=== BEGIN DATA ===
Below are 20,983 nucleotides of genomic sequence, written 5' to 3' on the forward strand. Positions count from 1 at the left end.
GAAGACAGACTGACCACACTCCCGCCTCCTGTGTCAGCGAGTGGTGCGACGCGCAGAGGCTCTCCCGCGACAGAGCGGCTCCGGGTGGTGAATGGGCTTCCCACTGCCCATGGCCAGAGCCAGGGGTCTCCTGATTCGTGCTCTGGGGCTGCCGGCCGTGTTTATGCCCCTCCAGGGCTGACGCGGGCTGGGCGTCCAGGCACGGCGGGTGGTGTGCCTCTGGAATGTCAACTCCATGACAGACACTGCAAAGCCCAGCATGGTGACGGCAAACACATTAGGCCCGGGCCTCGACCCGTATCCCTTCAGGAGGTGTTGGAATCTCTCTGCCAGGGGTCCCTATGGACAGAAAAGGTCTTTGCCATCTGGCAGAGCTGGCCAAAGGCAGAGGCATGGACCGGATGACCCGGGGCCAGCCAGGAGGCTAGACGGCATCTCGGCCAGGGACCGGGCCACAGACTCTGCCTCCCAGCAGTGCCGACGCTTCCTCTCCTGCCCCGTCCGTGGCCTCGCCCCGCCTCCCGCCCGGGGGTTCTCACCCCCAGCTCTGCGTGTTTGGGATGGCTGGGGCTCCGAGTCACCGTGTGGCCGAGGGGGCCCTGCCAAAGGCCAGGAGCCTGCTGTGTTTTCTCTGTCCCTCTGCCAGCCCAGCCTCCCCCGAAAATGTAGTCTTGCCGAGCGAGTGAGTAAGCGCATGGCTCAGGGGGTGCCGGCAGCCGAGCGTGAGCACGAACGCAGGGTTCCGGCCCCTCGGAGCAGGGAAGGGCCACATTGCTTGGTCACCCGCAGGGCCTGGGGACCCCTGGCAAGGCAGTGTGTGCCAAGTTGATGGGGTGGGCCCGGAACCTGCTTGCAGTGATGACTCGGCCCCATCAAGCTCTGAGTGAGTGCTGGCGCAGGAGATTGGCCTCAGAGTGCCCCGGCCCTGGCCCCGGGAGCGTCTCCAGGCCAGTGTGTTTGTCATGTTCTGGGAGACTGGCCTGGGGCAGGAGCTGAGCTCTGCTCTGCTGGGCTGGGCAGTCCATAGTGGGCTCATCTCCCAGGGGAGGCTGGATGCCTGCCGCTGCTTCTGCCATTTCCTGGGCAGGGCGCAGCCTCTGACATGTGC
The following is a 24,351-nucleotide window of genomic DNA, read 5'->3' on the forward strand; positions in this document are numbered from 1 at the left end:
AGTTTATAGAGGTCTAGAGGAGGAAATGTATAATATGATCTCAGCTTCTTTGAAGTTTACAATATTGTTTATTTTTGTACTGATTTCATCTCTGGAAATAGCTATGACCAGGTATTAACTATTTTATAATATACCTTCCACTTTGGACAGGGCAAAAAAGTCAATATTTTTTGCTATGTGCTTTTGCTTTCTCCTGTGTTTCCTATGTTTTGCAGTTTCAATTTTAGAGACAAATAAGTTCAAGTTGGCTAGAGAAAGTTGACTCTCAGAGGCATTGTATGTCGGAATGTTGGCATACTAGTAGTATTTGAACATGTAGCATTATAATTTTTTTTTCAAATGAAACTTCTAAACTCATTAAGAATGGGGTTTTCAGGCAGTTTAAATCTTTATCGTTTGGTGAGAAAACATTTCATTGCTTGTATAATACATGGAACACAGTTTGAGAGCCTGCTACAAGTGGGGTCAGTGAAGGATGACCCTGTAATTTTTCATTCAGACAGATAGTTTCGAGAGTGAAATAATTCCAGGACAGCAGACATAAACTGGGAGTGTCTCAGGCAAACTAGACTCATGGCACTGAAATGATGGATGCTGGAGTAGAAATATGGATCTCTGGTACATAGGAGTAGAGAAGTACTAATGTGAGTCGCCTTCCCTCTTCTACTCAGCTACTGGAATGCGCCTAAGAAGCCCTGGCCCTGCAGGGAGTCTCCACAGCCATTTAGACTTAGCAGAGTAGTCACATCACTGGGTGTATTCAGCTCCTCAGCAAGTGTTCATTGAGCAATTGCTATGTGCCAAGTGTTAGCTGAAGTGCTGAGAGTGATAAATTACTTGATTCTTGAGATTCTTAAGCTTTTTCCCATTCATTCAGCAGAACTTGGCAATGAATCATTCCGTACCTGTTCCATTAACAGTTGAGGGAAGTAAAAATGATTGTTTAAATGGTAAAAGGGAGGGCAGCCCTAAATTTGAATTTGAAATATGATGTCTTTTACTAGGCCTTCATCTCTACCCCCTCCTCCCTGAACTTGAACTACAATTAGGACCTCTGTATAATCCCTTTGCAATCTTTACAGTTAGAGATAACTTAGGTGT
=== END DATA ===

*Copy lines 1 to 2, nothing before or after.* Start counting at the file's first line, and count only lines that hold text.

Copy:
Below are 20,983 nucleotides of genomic sequence, written 5' to 3' on the forward strand. Positions count from 1 at the left end.
GAAGACAGACTGACCACACTCCCGCCTCCTGTGTCAGCGAGTGGTGCGACGCGCAGAGGCTCTCCCGCGACAGAGCGGCTCCGGGTGGTGAATGGGCTTCCCACTGCCCATGGCCAGAGCCAGGGGTCTCCTGATTCGTGCTCTGGGGCTGCCGGCCGTGTTTATGCCCCTCCAGGGCTGACGCGGGCTGGGCGTCCAGGCACGGCGGGTGGTGTGCCTCTGGAATGTCAACTCCATGACAGACACTGCAAAGCCCAGCATGGTGACGGCAAACACATTAGGCCCGGGCCTCGACCCGTATCCCTTCAGGAGGTGTTGGAATCTCTCTGCCAGGGGTCCCTATGGACAGAAAAGGTCTTTGCCATCTGGCAGAGCTGGCCAAAGGCAGAGGCATGGACCGGATGACCCGGGGCCAGCCAGGAGGCTAGACGGCATCTCGGCCAGGGACCGGGCCACAGACTCTGCCTCCCAGCAGTGCCGACGCTTCCTCTCCTGCCCCGTCCGTGGCCTCGCCCCGCCTCCCGCCCGGGGGTTCTCACCCCCAGCTCTGCGTGTTTGGGATGGCTGGGGCTCCGAGTCACCGTGTGGCCGAGGGGGCCCTGCCAAAGGCCAGGAGCCTGCTGTGTTTTCTCTGTCCCTCTGCCAGCCCAGCCTCCCCCGAAAATGTAGTCTTGCCGAGCGAGTGAGTAAGCGCATGGCTCAGGGGGTGCCGGCAGCCGAGCGTGAGCACGAACGCAGGGTTCCGGCCCCTCGGAGCAGGGAAGGGCCACATTGCTTGGTCACCCGCAGGGCCTGGGGACCCCTGGCAAGGCAGTGTGTGCCAAGTTGATGGGGTGGGCCCGGAACCTGCTTGCAGTGATGACTCGGCCCCATCAAGCTCTGAGTGAGTGCTGGCGCAGGAGATTGGCCTCAGAGTGCCCCGGCCCTGGCCCCGGGAGCGTCTCCAGGCCAGTGTGTTTGTCATGTTCTGGGAGACTGGCCTGGGGCAGGAGCTGAGCTCTGCTCTGCTGGGCTGGGCAGTCCATAGTGGGCTCATCTCCCAGGGGAGGCTGGATGCCTGCCGCTGCTTCTGCCATTTCCTGGGCAGGGCGCAGCCTCTGACATGTGC